8. McKissack, Patricia. 2011. Never Forgotten. Ill. by Leo and Diane Dillon. New York: Schwartz & Wade.
  9. Nelson, Marilyn. 2009. Sweethearts of Rhythm; The Story of the Greatest All-Girl Swing Band in the World. New York: Dial. 
  10. Rampersad, Arnold and Blount, Marcellus (Eds). 2013. Poetry for Young People: African American Poetry (reissued, reillustrated). Ill. by Karen Barbour. New York: Sterling. 
  11. Weatherford, Carole Boston. 2002. Remember the Bridge: Poems of a People. New York: Philomel. 
Connecting past and present
It is also important to point out that justice issues are not just in our past, but remain with us even now. Explore how people today experience injustice or empowerment in these poetry selections. 
  1. Ada, Alma Flor and Isabel F. Campoy. 2013. Yes! We Are Latinos. Ill. by David Diaz. Watertown, MA: Charlesbridge.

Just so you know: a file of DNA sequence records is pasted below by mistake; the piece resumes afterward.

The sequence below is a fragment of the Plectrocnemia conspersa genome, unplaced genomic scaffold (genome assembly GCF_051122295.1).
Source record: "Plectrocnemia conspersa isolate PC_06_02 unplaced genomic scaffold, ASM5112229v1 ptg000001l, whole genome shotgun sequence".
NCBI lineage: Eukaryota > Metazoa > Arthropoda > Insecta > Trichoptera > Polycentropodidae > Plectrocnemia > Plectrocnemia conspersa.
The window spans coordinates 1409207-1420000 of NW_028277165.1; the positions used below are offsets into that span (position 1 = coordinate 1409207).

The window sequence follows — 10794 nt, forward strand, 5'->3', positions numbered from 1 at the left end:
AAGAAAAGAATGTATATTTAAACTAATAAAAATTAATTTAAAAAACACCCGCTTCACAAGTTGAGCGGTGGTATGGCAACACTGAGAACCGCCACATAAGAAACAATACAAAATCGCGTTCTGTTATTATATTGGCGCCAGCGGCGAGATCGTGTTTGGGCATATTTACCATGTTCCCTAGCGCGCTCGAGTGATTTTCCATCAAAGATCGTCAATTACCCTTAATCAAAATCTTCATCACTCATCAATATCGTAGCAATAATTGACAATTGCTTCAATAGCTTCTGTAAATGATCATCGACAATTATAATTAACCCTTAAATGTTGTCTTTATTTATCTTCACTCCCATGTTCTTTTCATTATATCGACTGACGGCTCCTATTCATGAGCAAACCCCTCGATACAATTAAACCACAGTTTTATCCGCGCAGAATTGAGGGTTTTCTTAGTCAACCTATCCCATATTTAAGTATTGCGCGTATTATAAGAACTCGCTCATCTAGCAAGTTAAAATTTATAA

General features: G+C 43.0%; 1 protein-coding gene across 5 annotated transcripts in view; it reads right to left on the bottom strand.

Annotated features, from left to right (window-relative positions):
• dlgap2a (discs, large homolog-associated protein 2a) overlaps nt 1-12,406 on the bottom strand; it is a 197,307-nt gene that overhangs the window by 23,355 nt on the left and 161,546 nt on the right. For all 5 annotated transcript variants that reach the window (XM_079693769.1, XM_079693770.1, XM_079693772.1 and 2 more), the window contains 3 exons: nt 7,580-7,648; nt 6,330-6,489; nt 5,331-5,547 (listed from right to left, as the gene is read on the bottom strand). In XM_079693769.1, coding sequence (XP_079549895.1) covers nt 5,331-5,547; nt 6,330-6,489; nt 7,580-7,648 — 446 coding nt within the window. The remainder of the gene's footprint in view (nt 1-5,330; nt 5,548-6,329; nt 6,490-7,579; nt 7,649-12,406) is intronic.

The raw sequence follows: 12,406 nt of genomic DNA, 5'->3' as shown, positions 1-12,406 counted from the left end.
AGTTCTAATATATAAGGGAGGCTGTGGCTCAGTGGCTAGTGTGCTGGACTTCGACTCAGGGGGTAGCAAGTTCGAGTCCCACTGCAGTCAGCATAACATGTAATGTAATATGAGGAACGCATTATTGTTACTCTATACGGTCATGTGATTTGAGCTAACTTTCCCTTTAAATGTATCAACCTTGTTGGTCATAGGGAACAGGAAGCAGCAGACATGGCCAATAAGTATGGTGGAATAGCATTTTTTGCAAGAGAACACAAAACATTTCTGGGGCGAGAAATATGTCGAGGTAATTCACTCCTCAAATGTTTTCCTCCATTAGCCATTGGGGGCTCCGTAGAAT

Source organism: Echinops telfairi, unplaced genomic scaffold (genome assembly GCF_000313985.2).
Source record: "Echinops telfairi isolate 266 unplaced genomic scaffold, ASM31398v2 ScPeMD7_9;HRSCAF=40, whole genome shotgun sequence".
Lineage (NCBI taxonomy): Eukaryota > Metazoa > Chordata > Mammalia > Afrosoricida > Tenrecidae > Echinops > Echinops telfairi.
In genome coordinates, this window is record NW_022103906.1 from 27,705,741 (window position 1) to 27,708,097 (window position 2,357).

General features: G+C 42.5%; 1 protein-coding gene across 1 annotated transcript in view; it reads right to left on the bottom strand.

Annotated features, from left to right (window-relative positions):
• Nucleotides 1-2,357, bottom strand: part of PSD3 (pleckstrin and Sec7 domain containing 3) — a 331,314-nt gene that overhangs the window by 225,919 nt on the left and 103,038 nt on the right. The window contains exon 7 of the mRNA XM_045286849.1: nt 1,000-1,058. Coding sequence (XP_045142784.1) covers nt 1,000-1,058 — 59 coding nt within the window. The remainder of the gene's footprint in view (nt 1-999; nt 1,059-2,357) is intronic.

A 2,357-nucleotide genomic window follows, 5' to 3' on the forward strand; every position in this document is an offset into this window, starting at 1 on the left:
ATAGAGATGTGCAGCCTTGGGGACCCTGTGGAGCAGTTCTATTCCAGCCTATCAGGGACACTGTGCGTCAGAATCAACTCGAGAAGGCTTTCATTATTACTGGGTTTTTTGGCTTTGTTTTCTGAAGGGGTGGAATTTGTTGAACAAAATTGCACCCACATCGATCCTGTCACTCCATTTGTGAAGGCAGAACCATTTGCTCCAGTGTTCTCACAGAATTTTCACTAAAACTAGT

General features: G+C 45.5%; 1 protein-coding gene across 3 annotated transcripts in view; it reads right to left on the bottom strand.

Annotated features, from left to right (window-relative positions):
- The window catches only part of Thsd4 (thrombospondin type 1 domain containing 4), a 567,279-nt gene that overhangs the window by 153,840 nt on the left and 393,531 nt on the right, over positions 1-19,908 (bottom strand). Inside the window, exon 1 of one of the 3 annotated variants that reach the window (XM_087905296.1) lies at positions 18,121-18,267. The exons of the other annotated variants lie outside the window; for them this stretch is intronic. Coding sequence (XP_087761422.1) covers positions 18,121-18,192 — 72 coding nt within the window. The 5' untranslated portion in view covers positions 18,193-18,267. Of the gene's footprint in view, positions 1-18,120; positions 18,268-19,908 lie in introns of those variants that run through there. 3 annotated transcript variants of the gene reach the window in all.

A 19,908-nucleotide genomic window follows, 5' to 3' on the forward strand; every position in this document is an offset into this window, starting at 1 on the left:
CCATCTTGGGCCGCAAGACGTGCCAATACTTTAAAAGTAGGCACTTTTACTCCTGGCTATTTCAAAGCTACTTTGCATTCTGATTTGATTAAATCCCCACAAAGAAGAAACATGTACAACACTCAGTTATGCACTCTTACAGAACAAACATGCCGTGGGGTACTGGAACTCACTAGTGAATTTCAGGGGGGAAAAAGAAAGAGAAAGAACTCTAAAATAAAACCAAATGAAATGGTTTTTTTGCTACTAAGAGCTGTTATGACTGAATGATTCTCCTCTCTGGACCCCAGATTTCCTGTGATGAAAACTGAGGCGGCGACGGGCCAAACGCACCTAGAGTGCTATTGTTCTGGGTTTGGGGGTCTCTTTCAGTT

2. Katz, Bobbi. 2000. We the People. New York: Greenwillow.
  3. Myers, Walter Dean. 2011. We are America; A Tribute from the Heart. Ill. by Christopher Myers. New York: HarperCollins.
  4. Wong, Janet. 2012. Declaration of Interdependence: Poems for an Election Year. PoetrySuitcase.
Invite students to find news articles that address a social justice issue and encourage them to create “black out” poems by drawing through all unwanted words in their news articles with a thick, black marker, so that the remaining words create a “justice” poem. 

One Book: One Study